How a Doula Fits Into a Natural Birthing Plan
The word "doula" comes from the Greek, and means women's servant. When you think about it, women have been helping one another during childbirth for centuries, and the positive benefits are well-established. Doulas are professionally trained in childbirth, with a goal of providing the emotional physical support, not to mention the necessary information to women who are expecting a baby. Doulas are trained to assist during labor, and can also help a woman adjust to her new circumstances following the birth of her baby. The ultimate objective of the doula is to ensure your pregnancy and delivery is memorable and empowering.
What Does a Doula Do?
While most people are aware of the role a midwife plays in a birth, few understand the role of the doula. When a woman's purpose is to have a pregnancy and birth where she is allowed to make the decisions regarding her body and her baby, especially those who want a natural pregnancy and delivery, she may look for a doula several months prior to her baby's birth. This time period allows the pregnant mom and the doula to establish a close and trusting relationship before it's time for delivery. Many women love having a doula because they feel they can ask her absolutely any question, no matter how embarrassing it seems.
Women as a whole are much more reticent about asking their doctor certain questions, so having a doula allows them the freedom to find out exactly what their body is doing, and whether it is normal or not. The doula will guide the prospective parents in creating a birthing plan they feel completely comfortable with. Doulas are also known as labor assistants, birth assistants, or labor companions, and most doulas make themselves readily available to the prospective mom by phone, although they typically provide no medical care. The doula will be right next to the mother during the delivery and will provide comfort through pain relief techniques as the two have discussed prior to the birth. She may offer breathing help, massage, or help in obtaining a more comfortable labor position. In short, the doula is the mother's advocate, and strives to ensure the mom has a positive birth experience.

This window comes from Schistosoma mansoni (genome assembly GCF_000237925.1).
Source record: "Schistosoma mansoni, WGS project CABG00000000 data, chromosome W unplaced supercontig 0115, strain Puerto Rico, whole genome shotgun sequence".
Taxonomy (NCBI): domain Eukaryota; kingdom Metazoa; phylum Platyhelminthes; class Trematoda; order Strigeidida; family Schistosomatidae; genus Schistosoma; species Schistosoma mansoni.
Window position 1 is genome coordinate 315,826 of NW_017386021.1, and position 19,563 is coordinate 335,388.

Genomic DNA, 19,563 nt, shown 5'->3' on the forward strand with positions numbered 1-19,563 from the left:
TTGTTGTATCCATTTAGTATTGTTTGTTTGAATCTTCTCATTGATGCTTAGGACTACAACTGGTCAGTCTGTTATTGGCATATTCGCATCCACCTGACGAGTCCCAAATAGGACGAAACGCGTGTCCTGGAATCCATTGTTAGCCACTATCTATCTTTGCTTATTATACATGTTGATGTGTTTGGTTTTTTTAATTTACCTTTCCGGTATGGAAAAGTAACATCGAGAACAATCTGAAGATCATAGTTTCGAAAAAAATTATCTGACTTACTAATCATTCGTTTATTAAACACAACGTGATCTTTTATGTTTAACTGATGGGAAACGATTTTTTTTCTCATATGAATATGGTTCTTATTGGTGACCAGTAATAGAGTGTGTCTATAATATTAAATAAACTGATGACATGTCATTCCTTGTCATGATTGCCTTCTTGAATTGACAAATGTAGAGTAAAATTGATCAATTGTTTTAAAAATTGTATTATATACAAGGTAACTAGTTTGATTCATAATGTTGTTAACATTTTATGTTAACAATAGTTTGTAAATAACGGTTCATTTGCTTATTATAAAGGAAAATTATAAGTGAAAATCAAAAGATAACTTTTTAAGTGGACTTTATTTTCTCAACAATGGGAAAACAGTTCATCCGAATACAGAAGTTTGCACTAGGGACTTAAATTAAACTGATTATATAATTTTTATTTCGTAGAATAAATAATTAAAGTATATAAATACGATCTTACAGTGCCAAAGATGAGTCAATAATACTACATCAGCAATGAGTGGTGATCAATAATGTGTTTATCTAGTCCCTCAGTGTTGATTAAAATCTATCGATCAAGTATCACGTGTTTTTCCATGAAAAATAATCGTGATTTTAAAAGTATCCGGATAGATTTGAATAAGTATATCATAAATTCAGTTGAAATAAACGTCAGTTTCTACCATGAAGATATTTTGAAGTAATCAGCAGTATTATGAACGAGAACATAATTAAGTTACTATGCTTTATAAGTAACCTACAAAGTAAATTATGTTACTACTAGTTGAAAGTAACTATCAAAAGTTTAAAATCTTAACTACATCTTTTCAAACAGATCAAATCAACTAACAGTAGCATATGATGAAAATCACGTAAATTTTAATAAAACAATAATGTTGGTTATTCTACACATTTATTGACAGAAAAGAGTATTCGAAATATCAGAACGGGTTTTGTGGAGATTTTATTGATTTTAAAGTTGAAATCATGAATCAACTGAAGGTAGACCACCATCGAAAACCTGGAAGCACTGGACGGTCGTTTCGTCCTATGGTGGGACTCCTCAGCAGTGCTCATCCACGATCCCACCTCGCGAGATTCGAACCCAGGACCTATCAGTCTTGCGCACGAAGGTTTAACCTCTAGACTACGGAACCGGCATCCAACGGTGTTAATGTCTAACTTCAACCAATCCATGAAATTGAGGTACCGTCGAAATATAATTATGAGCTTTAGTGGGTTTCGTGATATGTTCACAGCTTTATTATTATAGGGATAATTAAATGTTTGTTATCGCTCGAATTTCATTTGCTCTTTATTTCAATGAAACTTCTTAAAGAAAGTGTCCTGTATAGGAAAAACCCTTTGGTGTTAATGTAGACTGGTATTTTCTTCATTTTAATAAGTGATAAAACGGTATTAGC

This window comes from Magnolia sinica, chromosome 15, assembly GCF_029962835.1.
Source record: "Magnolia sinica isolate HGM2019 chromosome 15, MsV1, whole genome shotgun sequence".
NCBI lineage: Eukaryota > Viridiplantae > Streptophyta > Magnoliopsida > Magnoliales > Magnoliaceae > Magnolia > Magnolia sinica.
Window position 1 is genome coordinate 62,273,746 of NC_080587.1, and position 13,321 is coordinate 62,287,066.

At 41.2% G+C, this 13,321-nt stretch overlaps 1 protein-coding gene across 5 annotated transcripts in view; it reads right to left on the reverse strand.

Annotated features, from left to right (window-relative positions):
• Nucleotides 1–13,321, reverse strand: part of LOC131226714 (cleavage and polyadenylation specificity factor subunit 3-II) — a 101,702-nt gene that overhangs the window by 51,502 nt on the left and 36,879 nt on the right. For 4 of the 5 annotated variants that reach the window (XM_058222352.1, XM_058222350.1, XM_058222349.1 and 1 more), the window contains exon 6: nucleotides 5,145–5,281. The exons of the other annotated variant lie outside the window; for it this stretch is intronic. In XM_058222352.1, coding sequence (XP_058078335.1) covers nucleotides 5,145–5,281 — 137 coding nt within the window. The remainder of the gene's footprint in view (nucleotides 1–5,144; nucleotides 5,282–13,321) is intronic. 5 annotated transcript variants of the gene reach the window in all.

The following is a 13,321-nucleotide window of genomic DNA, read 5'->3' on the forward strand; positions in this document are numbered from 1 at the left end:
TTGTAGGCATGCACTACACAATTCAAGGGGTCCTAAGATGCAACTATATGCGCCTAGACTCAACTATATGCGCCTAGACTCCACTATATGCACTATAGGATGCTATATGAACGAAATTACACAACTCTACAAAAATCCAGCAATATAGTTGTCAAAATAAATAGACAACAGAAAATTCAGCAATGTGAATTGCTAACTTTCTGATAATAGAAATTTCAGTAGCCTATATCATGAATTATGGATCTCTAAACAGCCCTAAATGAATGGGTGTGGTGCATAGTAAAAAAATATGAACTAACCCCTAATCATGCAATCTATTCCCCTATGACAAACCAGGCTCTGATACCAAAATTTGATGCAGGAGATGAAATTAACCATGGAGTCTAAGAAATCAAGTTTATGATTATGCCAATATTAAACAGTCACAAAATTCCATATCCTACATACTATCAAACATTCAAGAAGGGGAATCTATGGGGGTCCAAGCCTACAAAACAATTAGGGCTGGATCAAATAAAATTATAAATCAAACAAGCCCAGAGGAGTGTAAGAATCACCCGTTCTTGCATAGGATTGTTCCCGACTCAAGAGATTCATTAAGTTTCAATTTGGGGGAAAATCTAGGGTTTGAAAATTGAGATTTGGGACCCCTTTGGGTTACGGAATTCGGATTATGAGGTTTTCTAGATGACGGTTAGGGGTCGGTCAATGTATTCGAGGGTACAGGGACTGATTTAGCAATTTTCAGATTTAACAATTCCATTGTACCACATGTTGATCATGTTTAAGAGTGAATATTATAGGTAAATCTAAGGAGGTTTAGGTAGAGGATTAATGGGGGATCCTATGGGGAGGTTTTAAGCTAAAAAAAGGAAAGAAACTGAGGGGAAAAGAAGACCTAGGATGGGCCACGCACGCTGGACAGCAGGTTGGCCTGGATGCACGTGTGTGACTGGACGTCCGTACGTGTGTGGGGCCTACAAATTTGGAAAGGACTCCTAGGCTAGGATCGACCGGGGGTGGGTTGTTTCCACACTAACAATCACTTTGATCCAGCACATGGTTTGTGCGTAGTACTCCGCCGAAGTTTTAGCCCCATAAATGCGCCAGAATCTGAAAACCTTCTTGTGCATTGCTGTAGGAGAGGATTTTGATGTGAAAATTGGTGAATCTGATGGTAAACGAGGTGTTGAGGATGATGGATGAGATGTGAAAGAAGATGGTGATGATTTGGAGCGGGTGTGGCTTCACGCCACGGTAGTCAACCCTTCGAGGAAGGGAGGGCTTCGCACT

How to Find a Doula and What to Ask
The very most important issue when choosing a doula is finding someone you feel absolute trust and confidence in as well as someone you can be yourself around. You can likely get some leads on a doula from your doctor, an internet search of your area, or from a natural birth class such as Lamaze. Most doulas don't charge a consultation fee, so feel free to interview several until you find the perfect doula for your specific situation. As your prospective doulas about their training, as well as what specific services they provide, and how much they charge. Make sure the doula you choose is available for your due date-often they are booked pretty solidly. Find out what happens if your doula is not available at the time you give birth, and see if you are comfortable with the alternative. To help you make your choice, ask the prospective doulas what made them decide to go into this profession and what their overall philosophy on childbirth is.
How Your Husband Feels About the Doula
Although some husbands may feel as though the doula is taking their place in the birth experience, most men are grateful to have the extra help and support. The role of the doula is not to take the place of the husband, but simply to enhance the overall experience. While husbands of today are taking a larger role in childbirth, many men would still welcome the backup help as labor coach. In fact, many men report that they felt more able to support their wives emotionally by having a doula, and that it took some of the pressure off them should they forget what they learned in childbirth class.
If you are seeking a pregnancy and delivery that you can remember with positive feelings for years to come, a doula may be the right way to ensure this happens.